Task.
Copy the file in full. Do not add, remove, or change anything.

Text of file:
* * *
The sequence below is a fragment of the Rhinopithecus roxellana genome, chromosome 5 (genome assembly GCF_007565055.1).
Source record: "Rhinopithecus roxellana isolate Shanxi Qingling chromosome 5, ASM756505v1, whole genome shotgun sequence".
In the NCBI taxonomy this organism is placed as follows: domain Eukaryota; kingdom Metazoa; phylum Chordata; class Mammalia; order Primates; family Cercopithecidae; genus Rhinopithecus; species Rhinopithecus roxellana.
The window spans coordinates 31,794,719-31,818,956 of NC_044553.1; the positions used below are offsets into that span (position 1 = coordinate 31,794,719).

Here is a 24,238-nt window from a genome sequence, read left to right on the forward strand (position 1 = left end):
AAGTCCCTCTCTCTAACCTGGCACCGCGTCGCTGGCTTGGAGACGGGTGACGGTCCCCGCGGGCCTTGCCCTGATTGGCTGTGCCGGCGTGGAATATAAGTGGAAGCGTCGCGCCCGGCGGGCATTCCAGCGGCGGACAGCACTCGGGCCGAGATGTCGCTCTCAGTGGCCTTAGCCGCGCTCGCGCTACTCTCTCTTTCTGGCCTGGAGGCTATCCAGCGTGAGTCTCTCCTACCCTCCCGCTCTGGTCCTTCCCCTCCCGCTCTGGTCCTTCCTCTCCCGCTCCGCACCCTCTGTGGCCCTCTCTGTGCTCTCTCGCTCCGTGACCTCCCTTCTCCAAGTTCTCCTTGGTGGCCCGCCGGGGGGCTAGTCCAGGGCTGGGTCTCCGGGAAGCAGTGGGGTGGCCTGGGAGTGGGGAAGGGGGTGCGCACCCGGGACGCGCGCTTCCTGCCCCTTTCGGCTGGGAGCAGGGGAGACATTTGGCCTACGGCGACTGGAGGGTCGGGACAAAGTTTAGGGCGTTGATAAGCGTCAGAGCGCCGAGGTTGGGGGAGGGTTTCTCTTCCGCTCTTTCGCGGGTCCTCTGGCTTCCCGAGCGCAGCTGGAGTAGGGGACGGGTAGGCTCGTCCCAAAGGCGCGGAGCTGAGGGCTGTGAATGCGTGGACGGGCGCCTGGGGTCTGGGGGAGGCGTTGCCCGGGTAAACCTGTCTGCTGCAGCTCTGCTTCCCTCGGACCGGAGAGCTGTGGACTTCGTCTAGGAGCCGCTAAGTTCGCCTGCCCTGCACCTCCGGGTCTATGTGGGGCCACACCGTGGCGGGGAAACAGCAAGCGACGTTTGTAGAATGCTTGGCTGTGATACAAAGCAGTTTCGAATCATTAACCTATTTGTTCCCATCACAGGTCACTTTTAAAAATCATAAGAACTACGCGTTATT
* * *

The sequence below is a fragment of the Rhinopithecus roxellana genome, chromosome 5 (genome assembly GCF_007565055.1).
Source record: "Rhinopithecus roxellana isolate Shanxi Qingling chromosome 5, ASM756505v1, whole genome shotgun sequence".
In the NCBI taxonomy this organism is placed as follows: domain Eukaryota; kingdom Metazoa; phylum Chordata; class Mammalia; order Primates; family Cercopithecidae; genus Rhinopithecus; species Rhinopithecus roxellana.
The window spans coordinates 31,794,719-31,818,956 of NC_044553.1; the positions used below are offsets into that span (position 1 = coordinate 31,794,719).

Here is a 24,238-nt window from a genome sequence, read left to right on the forward strand (position 1 = left end):
AAGTCCCTCTCTCTAACCTGGCACCGCGTCGCTGGCTTGGAGACGGGTGACGGTCCCCGCGGGCCTTGCCCTGATTGGCTGTGCCGGCGTGGAATATAAGTGGAAGCGTCGCGCCCGGCGGGCATTCCAGCGGCGGACAGCACTCGGGCCGAGATGTCGCTCTCAGTGGCCTTAGCCGCGCTCGCGCTACTCTCTCTTTCTGGCCTGGAGGCTATCCAGCGTGAGTCTCTCCTACCCTCCCGCTCTGGTCCTTCCCCTCCCGCTCTGGTCCTTCCTCTCCCGCTCCGCACCCTCTGTGGCCCTCTCTGTGCTCTCTCGCTCCGTGACCTCCCTTCTCCAAGTTCTCCTTGGTGGCCCGCCGGGGGGCTAGTCCAGGGCTGGGTCTCCGGGAAGCAGTGGGGTGGCCTGGGAGTGGGGAAGGGGGTGCGCACCCGGGACGCGCGCTTCCTGCCCCTTTCGGCTGGGAGCAGGGGAGACATTTGGCCTACGGCGACTGGAGGGTCGGGACAAAGTTTAGGGCGTTGATAAGCGTCAGAGCGCCGAGGTTGGGGGAGGGTTTCTCTTCCGCTCTTTCGCGGGTCCTCTGGCTTCCCGAGCGCAGCTGGAGTAGGGGACGGGTAGGCTCGTCCCAAAGGCGCGGAGCTGAGGGCTGTGAATGCGTGGACGGGCGCCTGGGGTCTGGGGGAGGCGTTGCCCGGGTAAACCTGTCTGCTGCAGCTCTGCTTCCCTCGGACCGGAGAGCTGTGGACTTCGTCTAGGAGCCGCTAAGTTCGCCTGCCCTGCACCTCCGGGTCTATGTGGGGCCACACCGTGGCGGGGAAACAGCAAGCGACGTTTGTAGAATGCTTGGCTGTGATACAAAGCAGTTTCGAATCATTAACCTATTTGTTCCCATCACAGGTCACTTTTAAAAATCATAAGAACTACGCGTTATT